Brasserie Blanc at Gunwharf Quays

Brasserie Blanc at Gunwharf Quays.
Brasserie Blanc at Gunwharf Quays.
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Raymond Blanc’s Brasserie Blanc chain has recently seen a growth spurt of some French magnifiqueness.

But with this growth, can the chain wobble, become uncontrollable, too impersonal and formulaic?

Come with me to its successful branch at Gunwharf Quays, the latest one to have a slight wash and brush up after two-and-a-half years of trading. Located at Number One Gunwharf, known locally as the lipstick building, the makeover isn’t, I confess, too apparent.

There are a few more tables in the bar area and new chairs in the large part of the restaurant. Candlebra, white tablecloths and engaging, humorous food paintings by Winchester artist Jenny Muncaster are part of BB’s signature design within the spacious restaurant/bar.

Where this 19-strong chain differs from most is Monsieur Blanc’s keenness on quality food. No central kitchen is responsible for the diverse menu’s offerings, with all food cooked by chefs who can be seen performing their skills, not opening packets and stuffing a microwave with the contents.

The menu is peppered with French brasserie-triggered traditional iconic words: chicken liver parfait; fish terrine; olive tapenade; steak tartare; escargots de Bourgogne; chicken with Armagnac-soaked prunes; onglet steak; beef in red wine with lardons; Toulouse sausage, chorizo and cannellini bean cassoulet; Swiss chard and Gruyère gratin, fricassee of mushrooms, poached egg; smoked Alsace bacon, poached egg, curly endive salad, mustard vinaigrette; Béarnaise, Roquefort or pepper sauce with steak.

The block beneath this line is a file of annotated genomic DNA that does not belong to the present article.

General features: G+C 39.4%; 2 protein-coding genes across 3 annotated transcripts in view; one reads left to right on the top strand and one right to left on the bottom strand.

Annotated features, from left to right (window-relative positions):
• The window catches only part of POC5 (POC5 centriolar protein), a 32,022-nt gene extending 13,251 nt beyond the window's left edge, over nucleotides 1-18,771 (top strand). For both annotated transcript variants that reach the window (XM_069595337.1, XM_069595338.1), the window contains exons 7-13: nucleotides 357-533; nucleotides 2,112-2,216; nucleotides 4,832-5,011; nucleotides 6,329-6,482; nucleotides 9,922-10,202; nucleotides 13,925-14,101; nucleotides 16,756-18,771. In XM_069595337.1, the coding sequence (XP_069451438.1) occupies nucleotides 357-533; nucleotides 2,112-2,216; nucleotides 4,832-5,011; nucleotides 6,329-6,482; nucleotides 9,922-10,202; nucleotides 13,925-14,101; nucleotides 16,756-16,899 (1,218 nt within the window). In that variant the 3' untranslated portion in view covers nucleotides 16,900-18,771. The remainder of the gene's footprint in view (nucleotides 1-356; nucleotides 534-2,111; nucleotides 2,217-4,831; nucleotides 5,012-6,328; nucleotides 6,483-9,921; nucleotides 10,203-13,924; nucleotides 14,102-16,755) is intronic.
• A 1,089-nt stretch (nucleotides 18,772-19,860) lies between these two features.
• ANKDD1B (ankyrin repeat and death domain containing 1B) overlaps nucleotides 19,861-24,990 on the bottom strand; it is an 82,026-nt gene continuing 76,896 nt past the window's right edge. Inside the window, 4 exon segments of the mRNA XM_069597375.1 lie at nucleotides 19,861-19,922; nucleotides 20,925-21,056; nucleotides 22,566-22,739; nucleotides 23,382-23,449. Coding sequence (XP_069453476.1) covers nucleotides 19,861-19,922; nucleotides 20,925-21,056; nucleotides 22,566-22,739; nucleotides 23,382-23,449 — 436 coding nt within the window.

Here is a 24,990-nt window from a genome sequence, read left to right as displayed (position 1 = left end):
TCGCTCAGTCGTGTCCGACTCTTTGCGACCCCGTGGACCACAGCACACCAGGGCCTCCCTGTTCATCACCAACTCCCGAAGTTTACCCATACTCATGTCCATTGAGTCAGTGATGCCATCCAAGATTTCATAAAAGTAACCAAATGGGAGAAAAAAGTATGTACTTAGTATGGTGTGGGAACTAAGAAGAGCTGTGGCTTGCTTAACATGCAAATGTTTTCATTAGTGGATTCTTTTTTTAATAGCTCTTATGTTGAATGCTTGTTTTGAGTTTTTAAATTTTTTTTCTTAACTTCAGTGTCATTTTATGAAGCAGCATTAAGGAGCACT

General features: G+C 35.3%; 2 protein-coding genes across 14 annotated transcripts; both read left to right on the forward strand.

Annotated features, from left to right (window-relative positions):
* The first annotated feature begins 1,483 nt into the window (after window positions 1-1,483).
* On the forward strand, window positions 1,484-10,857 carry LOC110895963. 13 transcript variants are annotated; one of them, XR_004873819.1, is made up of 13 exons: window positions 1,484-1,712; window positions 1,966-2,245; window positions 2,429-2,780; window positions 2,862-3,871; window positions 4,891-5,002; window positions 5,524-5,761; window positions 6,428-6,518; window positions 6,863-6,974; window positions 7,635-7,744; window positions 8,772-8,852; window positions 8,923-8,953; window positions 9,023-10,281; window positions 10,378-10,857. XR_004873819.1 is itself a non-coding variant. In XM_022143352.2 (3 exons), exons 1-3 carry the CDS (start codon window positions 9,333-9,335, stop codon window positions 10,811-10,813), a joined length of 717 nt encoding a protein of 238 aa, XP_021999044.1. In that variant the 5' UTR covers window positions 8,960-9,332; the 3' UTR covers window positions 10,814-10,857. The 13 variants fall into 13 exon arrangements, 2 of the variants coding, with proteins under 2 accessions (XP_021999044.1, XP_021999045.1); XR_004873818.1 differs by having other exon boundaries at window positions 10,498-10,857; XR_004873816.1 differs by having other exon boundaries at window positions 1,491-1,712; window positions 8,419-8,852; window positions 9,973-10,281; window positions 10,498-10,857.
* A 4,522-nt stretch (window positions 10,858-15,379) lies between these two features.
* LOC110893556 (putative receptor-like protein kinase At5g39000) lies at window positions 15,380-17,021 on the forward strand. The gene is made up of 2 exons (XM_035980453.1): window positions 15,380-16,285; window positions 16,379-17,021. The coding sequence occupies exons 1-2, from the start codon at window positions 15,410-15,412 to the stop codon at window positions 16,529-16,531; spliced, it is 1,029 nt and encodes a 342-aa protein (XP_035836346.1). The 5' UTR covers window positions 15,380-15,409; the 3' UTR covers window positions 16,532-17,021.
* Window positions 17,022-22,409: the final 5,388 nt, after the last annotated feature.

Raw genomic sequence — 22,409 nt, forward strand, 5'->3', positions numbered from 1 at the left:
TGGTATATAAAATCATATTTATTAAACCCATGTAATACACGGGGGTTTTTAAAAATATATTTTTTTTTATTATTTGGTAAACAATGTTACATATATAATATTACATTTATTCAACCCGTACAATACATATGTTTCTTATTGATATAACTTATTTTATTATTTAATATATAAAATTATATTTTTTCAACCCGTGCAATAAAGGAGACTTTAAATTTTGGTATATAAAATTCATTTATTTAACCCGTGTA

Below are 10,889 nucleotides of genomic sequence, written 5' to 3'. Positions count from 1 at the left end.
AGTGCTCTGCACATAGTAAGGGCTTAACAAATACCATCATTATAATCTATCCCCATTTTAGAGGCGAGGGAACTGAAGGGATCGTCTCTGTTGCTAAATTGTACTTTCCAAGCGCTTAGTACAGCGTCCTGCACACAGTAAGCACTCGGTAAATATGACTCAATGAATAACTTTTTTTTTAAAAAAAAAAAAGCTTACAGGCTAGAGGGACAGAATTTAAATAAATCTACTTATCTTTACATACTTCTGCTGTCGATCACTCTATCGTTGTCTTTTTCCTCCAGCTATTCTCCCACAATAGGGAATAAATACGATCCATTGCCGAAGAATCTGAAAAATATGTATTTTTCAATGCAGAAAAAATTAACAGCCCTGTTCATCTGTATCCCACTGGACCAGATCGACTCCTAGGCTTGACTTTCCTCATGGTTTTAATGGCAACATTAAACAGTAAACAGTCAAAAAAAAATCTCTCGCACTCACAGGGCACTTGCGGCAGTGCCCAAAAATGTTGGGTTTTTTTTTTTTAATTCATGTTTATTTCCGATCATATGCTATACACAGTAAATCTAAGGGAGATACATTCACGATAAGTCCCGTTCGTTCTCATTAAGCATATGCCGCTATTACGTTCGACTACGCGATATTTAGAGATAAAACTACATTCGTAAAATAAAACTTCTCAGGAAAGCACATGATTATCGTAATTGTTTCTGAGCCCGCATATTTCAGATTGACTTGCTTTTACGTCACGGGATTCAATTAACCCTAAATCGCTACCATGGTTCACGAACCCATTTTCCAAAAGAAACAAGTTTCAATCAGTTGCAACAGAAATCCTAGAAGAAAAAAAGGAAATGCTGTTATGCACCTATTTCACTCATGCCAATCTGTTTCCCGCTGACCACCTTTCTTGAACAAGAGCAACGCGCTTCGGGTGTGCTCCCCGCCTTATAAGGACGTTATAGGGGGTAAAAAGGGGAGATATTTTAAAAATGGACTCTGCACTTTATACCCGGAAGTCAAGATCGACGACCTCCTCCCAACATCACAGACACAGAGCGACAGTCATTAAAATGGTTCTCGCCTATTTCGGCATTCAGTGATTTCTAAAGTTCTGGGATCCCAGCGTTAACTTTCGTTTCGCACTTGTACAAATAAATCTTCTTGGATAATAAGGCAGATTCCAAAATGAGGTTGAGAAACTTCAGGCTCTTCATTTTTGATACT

A two or three-course winter menu offers the likes of cream of haricot bean soup, rosemary oil, smoked mackerel terrine, cucumber salad, horseradish cream; beetroot & watercress salad and trout fillet, warm potato salad, grain mustard butter.

At £10.95 for two courses and £13.50 for three before 7pm, the restaurant was doing a roaring trade with shoppers out to finish the Christmas shopping with a meal. After this witching hour, prices go up to £14 and £16.45. The main menu ranges from just under £5 for soup, the Alsace bacon salad for £7.25, a 30-day aged steak with chips from £11 to a smoked rib eye for two at £56.

Friend Francoise and I both eyed the smoked mackerel terrine and the slow-cooked beef, and the simple in-house cooking was apparent and pleasurable. The terrine, with its meaty fish and shards of new potato, was excellent with bags of flavour. But the cucumber seemed superfluous and there was not enough horseradish cream to make a difference to this charming dish.

The slow-cooked beef, although tender, was under-seasoned but the sauce and parsnip hit highs as did a carafe of house red, a further trad nod to brasserie-style wine serving.

Neither of us had dessert but could easily have had a caramel custard, or a hot chocolate cream mousse, pistachio ice cream, and a very English-sounding sultana and hazelnut baked apple. Service is helpful and attentive.

And what of the usual chain wobble charge due to its growth? Not apparent at all. M. Blanc’s formule is bucking the trend. We paid just over £20 per head including a 50cl carafe (£10.75) and an excellent but expensive espresso (£2.95 a double). Tip was on top.


Brasserie Blanc, 1 Gunwharf Quays, Portsmouth, PO1 3FR. (023) 9289 1320. Open 10am–10pm.

FOOD Four (out of five)

SERVICE Four (out of five)

ATMOSPHERE Four (out of five)

How to get there: Follow the brown signs to Gunwharf Quays. Once there look for the tallest building, bar the Spinnaker, which is known as the lipstick building.

Parking: There’s plenty underground at Gunwharf.